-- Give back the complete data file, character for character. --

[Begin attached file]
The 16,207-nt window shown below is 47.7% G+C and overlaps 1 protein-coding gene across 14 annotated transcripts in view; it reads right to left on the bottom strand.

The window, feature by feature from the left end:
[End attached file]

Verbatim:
The 16,207-nt window shown below is 47.7% G+C and overlaps 1 protein-coding gene across 14 annotated transcripts in view; it reads right to left on the bottom strand.

The window, feature by feature from the left end: